Research & Analysis

From Crisis to Resilience: The Role of Inclusive Finance in Fragile Countries


  • In fragile countries where instability and limited resources are jeopardizing the achievement of global development targets, inclusive finance can play a role in bolstering resilience and unlocking opportunities for low-income people.
  • Yet financial services are too often expensive and inaccessible for customers in these countries, while providers face high operating costs in an uncertain environment. Governments, overwhelmed by immediate crises, lack the bandwidth for a long-term market strategy.
  • To address these issues, funder intervention should consider ways beyond providing immediate and coordinated support to achieve long-term market building for financial services. In contexts where long-term financial market building is a challenge, this working paper identifies three levers of change for funders: leveraging humanitarian cash transfers, understanding informal financial services, and improving local market facilitation.

Executive Summary

Fragile countries are behind—and falling further behind—their nonfragile peers in measures of poverty and financial inclusion. By 2030, 26 percent of the world’s population and 86 percent of the world’s lowest income people are expected to be living in fragile countries (OECD 2022). Low-income people in these countries have lower financial and digital literacy, are more risk averse, and invest less than their nonfragile peers. Women living in fragile countries are more likely to lose their livelihoods, experience displacement, and have education interrupted during times of crisis.

Simply put, in fragile countries, those furthest behind are being left even further behind, putting in extreme peril the chances of the global community meeting its development goals.

When financial services are designed as inclusive, they play an important role in building resilience and creating opportunities for those living in poverty in fragile countries. Research shows that products like savings, insurance, and payments can help smooth consumption and allow users to better respond to crises. Yet while countries like India, Kenya, and Brazil build on decades of progress in inclusive finance, more fragile countries struggle to achieve similar gains.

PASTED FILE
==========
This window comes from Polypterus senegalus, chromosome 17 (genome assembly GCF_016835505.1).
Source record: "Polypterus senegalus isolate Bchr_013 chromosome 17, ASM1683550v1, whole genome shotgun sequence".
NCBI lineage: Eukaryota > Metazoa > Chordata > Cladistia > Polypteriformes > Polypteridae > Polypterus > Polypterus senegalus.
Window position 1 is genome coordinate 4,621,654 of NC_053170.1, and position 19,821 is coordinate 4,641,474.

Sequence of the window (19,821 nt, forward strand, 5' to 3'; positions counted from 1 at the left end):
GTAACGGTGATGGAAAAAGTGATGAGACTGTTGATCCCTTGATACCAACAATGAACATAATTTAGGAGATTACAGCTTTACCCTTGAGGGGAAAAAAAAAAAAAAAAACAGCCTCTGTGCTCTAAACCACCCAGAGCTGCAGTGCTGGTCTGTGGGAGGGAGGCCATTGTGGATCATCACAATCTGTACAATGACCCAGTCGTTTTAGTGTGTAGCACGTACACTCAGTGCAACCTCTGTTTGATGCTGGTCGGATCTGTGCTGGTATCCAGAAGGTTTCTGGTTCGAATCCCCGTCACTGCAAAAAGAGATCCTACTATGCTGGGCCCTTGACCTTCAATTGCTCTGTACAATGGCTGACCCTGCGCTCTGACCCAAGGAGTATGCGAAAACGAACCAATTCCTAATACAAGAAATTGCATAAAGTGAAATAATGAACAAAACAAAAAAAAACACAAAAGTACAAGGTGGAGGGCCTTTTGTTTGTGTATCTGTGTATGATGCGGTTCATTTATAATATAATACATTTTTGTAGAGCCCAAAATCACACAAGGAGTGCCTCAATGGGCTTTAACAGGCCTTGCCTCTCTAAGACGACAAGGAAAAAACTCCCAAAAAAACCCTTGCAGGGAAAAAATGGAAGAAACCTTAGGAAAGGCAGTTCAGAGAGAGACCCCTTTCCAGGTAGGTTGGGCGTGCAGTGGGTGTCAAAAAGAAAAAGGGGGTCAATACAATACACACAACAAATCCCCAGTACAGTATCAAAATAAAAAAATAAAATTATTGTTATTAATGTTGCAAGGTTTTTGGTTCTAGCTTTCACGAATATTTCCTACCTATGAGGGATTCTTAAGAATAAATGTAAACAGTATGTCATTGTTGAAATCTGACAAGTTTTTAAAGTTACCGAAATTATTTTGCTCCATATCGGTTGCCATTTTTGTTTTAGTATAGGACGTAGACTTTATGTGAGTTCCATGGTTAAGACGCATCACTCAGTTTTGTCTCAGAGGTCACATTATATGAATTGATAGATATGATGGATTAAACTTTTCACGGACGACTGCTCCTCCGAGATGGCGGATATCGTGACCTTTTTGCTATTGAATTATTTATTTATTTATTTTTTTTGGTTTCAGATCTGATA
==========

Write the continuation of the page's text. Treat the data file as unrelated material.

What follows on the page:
This working paper is intended for development and humanitarian funders seeking to understand how financial services can work better to improve development outcomes in fragile countries. While learnings are drawn from highly fragile countries, they may apply to other fragile and nonfragile contexts facing acute capacity or governance challenges.

The paper outlines key challenges to advancing inclusive finance in these countries, including:

  • For customers: More limited access to formal services, at higher costs, and less suited to their needs
  • For providers: A “triple threat” of reduced revenues, higher costs, and increased risk
  • For the public sector: Limited capacity and urgent demands, which limits focus on long-term planning
  • For funders: Providing sustained, coordinated support throughout recurring crises

The paper offers a framework for considering how funders may think about interventions based on a range of different contexts, including dimensions of security, social cohesion, government capacity, and institutional legitimacy. Finally, it introduces some possible levers for change, including:

  • Leveraging humanitarian cash transfers to help develop the building blocks of the enabling environment for inclusive finance in fragile countries
  • Understanding how informal financial services can help build or rebuild consumer trust in financial products, especially for rural women
  • Improving local market facilitation for the financial sector in fragile countries to help bridge longer term divides in market capacity and coordination

Building on this framing over the coming years, CGAP will work at both advocacy and technical levels, increasing awareness of inclusive finance and its links to resilience but also helping to provide the detailed tools and approaches that will drive change.

Related Resources


Recent fighting in Sudan has turned the economy upside down and displaced thousands. Our latest blog asks what roles financial services are playing in the unfolding crisis, and why? What must happen next for inclusive finance in Sudan?

With 80% of the world’s poorest expected to be living in fragile countries by 2030, fighting poverty means addressing fragility. Though often overlooked, underdeveloped financial systems and financial exclusion are key aspects of fragility.